A Classical Tour Through Italy, An. MDCCCII, Volume 3

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J. Mawman, 1817 - Italy

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Page 360 - Insuperable height of loftiest shade, — Cedar, and pine, and fir, and branching palm, — A sylvan scene; and, as the ranks< ascend 140 Shade above shade, a woody theatre Of stateliest view.
Page 2 - Millions of spiritual creatures walk the earth Unseen, both when we wake, and when we sleep. All these with ceaseless praise his works behold Both day and night : how often from the steep Of echoing hill or thicket have we heard Celestial voices to the midnight air, Sole, or responsive each to other's note, Singing their great Creator ? oft in bands While they keep watch, or nightly rounding walk With heavenly touch of instrumental sounds In full harmonic number join'd, their songs Divide the night,...
Page 291 - Hi Soractis habent arces Flaviniaque arva, Et Cimini cum monte lacum lucosque Capenos.
Page 361 - But o'er the twilight groves and dusky caves, Long-sounding aisles and intermingled graves, Black Melancholy sits, and round her throws A death-like silence, and a dread repose : Her gloomy presence saddens all the scene, Shades every flower, and darkens every green ; Deepens the murmur of the falling floods, And breathes a browner horror on the woods.
Page 361 - The darksome pines that o'er yon rocks reclin'd Wave high, and murmur to the hollow wind, The wand'ring streams that shine between the hills, The grots that echo to the tinkling rills, The dying gales that pant upon the trees, The lakes that quiver to the curling breeze; No more these scenes my meditation aid, Or lull to rest the visionary maid.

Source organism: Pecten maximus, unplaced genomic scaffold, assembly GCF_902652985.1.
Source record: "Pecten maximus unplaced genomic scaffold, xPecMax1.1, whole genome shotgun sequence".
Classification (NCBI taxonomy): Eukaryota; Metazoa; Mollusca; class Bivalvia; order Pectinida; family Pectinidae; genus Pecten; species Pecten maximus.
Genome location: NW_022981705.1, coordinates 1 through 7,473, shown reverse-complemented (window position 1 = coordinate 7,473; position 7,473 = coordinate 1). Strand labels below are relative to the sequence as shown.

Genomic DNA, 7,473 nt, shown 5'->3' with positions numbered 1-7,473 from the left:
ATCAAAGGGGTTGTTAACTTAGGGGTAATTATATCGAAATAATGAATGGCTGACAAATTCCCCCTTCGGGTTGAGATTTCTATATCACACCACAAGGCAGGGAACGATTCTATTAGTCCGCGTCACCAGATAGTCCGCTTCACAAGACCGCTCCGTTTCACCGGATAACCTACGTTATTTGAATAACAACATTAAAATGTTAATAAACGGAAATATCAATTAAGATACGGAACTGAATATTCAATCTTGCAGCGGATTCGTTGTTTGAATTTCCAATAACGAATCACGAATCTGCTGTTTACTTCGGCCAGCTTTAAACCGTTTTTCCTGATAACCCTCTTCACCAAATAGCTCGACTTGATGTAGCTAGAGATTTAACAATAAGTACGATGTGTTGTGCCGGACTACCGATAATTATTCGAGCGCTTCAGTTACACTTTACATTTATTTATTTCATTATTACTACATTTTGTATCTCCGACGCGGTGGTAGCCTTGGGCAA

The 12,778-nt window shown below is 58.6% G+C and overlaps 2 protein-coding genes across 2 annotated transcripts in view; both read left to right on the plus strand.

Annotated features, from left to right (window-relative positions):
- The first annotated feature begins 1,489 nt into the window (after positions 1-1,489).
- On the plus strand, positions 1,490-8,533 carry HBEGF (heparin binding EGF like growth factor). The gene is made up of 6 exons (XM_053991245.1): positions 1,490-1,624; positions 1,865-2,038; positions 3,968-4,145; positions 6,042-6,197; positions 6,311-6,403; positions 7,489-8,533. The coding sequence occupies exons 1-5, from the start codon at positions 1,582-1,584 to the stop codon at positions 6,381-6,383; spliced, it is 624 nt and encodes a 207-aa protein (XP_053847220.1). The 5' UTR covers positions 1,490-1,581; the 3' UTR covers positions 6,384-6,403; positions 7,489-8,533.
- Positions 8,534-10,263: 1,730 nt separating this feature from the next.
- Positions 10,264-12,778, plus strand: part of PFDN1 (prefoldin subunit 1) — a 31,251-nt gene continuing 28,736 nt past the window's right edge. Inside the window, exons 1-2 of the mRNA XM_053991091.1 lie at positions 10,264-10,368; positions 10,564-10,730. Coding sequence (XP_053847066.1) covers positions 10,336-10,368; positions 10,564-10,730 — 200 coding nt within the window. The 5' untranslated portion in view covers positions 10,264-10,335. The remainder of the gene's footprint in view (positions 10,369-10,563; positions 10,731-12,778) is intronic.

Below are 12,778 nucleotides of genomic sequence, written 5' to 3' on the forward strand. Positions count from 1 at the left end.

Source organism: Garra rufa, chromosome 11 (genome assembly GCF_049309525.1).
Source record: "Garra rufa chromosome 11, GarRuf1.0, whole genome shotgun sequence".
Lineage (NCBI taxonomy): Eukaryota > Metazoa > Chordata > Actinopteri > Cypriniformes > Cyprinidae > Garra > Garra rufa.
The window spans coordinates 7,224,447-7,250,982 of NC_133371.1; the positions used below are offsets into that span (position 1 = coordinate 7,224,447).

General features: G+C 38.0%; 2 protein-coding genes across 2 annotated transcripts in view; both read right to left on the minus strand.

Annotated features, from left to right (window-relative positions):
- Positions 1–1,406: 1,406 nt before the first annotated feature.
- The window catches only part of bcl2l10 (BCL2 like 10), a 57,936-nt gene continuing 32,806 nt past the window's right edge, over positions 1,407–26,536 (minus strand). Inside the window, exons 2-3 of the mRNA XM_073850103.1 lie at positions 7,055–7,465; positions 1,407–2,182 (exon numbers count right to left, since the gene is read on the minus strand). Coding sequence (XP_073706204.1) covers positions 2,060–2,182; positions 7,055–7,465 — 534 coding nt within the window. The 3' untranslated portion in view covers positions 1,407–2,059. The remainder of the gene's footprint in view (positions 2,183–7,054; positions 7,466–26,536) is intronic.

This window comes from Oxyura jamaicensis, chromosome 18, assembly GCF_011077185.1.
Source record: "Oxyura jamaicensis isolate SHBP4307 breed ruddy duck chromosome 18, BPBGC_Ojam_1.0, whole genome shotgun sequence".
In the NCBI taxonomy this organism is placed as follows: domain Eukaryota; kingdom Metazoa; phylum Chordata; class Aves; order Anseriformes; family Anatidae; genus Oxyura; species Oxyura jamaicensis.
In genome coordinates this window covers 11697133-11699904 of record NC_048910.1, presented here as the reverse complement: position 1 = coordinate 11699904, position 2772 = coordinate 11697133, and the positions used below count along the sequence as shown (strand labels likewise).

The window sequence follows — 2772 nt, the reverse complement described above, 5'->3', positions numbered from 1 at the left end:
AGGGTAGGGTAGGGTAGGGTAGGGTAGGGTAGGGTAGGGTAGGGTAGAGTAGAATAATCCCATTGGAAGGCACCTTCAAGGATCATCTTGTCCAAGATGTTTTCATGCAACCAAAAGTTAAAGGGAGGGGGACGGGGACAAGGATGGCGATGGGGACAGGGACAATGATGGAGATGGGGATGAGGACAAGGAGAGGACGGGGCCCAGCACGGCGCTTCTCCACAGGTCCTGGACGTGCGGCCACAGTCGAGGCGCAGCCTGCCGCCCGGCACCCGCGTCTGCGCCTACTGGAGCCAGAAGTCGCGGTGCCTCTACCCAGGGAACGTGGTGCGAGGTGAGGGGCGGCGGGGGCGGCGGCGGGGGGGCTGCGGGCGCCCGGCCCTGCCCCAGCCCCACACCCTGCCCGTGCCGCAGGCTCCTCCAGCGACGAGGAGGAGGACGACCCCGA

Page 360 - So on he fares, and to the border comes Of Eden, where delicious Paradise, Now nearer, crowns with her enclosure green...
Page 52 - In other times and in other places, one single edifice, a temple, a theatre, a tomb, that had escaped the wreck of ages, would have enchanted us , nay, an arch, the remnant of a wall, even one solitary column was beheld with veneration ; but to discover a single ancient house, the abode of a Roman in his privacy, the scene of his domestic hours, was an object of fond, but hopeless longing. Here, not a temple...
Page 87 - Obscurity hangs over, not the origin only, but the general history of the city, though it has left such magnificent monuments of its existence. The mere outlines have been sketched perhaps with accuracy; the details are probably obliterated for ever. According to the learned Mazzochi...
Page 88 - Sybarites are said to have occupied the neighboring plain ; the Dorians therefore appear to have the fairest claim to these majestic and everlasting monuments. But at what period were they erected ? to judge from their form we must conclude that they are the oldest specimens of Grecian architecture now in existence. In beholding them and contemplating their solidity bordering upon heaviness, we are tempted to consider them as...
Page 12 - Quamvis digressu veteris confusus amici, laudo tamen, vacuis quod sedem figere Cumis destinet atque unum civem donare Sibyllae.

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